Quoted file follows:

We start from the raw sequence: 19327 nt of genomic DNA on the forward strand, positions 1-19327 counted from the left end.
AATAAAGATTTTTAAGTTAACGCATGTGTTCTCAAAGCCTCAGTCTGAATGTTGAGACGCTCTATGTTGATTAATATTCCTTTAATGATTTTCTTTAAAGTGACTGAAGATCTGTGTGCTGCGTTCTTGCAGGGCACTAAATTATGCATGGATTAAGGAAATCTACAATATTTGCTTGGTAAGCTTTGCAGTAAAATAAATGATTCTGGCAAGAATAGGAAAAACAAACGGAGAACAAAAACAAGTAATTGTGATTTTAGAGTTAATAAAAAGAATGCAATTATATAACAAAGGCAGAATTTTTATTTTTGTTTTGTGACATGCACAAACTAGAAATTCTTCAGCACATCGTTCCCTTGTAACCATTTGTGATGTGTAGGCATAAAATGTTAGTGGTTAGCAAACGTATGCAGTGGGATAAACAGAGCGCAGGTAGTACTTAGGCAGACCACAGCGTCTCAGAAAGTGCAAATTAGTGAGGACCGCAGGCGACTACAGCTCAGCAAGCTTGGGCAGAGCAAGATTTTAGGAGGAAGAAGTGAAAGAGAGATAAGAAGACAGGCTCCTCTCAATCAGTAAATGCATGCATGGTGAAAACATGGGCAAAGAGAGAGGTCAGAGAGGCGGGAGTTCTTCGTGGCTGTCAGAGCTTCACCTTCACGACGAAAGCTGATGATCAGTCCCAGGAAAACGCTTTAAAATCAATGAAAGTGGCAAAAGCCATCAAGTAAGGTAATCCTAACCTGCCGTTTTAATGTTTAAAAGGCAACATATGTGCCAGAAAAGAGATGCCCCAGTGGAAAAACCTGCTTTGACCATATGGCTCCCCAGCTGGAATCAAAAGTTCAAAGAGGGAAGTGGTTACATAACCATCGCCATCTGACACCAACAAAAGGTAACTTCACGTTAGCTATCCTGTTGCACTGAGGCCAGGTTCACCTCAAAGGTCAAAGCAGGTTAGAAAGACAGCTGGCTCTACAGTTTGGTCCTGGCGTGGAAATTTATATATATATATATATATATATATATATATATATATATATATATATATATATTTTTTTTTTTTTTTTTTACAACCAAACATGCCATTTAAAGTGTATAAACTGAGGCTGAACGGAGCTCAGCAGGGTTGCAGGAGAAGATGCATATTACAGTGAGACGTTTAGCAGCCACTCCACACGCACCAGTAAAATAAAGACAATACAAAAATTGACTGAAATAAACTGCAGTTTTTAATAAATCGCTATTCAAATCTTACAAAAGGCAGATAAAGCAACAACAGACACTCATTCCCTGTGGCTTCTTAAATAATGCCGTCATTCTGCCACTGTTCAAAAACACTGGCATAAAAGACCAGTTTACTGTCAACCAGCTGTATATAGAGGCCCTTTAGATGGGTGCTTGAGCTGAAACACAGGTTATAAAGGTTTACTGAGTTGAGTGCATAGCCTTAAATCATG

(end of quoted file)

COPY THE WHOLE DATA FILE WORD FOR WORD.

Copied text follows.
We start from the raw sequence: 19327 nt of genomic DNA on the forward strand, positions 1-19327 counted from the left end.
AATAAAGATTTTTAAGTTAACGCATGTGTTCTCAAAGCCTCAGTCTGAATGTTGAGACGCTCTATGTTGATTAATATTCCTTTAATGATTTTCTTTAAAGTGACTGAAGATCTGTGTGCTGCGTTCTTGCAGGGCACTAAATTATGCATGGATTAAGGAAATCTACAATATTTGCTTGGTAAGCTTTGCAGTAAAATAAATGATTCTGGCAAGAATAGGAAAAACAAACGGAGAACAAAAACAAGTAATTGTGATTTTAGAGTTAATAAAAAGAATGCAATTATATAACAAAGGCAGAATTTTTATTTTTGTTTTGTGACATGCACAAACTAGAAATTCTTCAGCACATCGTTCCCTTGTAACCATTTGTGATGTGTAGGCATAAAATGTTAGTGGTTAGCAAACGTATGCAGTGGGATAAACAGAGCGCAGGTAGTACTTAGGCAGACCACAGCGTCTCAGAAAGTGCAAATTAGTGAGGACCGCAGGCGACTACAGCTCAGCAAGCTTGGGCAGAGCAAGATTTTAGGAGGAAGAAGTGAAAGAGAGATAAGAAGACAGGCTCCTCTCAATCAGTAAATGCATGCATGGTGAAAACATGGGCAAAGAGAGAGGTCAGAGAGGCGGGAGTTCTTCGTGGCTGTCAGAGCTTCACCTTCACGACGAAAGCTGATGATCAGTCCCAGGAAAACGCTTTAAAATCAATGAAAGTGGCAAAAGCCATCAAGTAAGGTAATCCTAACCTGCCGTTTTAATGTTTAAAAGGCAACATATGTGCCAGAAAAGAGATGCCCCAGTGGAAAAACCTGCTTTGACCATATGGCTCCCCAGCTGGAATCAAAAGTTCAAAGAGGGAAGTGGTTACATAACCATCGCCATCTGACACCAACAAAAGGTAACTTCACGTTAGCTATCCTGTTGCACTGAGGCCAGGTTCACCTCAAAGGTCAAAGCAGGTTAGAAAGACAGCTGGCTCTACAGTTTGGTCCTGGCGTGGAAATTTATATATATATATATATATATATATATATATATATATATATATATATATATATTTTTTTTTTTTTTTTTTACAACCAAACATGCCATTTAAAGTGTATAAACTGAGGCTGAACGGAGCTCAGCAGGGTTGCAGGAGAAGATGCATATTACAGTGAGACGTTTAGCAGCCACTCCACACGCACCAGTAAAATAAAGACAATACAAAAATTGACTGAAATAAACTGCAGTTTTTAATAAATCGCTATTCAAATCTTACAAAAGGCAGATAAAGCAACAACAGACACTCATTCCCTGTGGCTTCTTAAATAATGCCGTCATTCTGCCACTGTTCAAAAACACTGGCATAAAAGACCAGTTTACTGTCAACCAGCTGTATATAGAGGCCCTTTAGATGGGTGCTTGAGCTGAAACACAGGTTATAAAGGTTTACTGAGTTGAGTGCATAGCCTTAAATCATG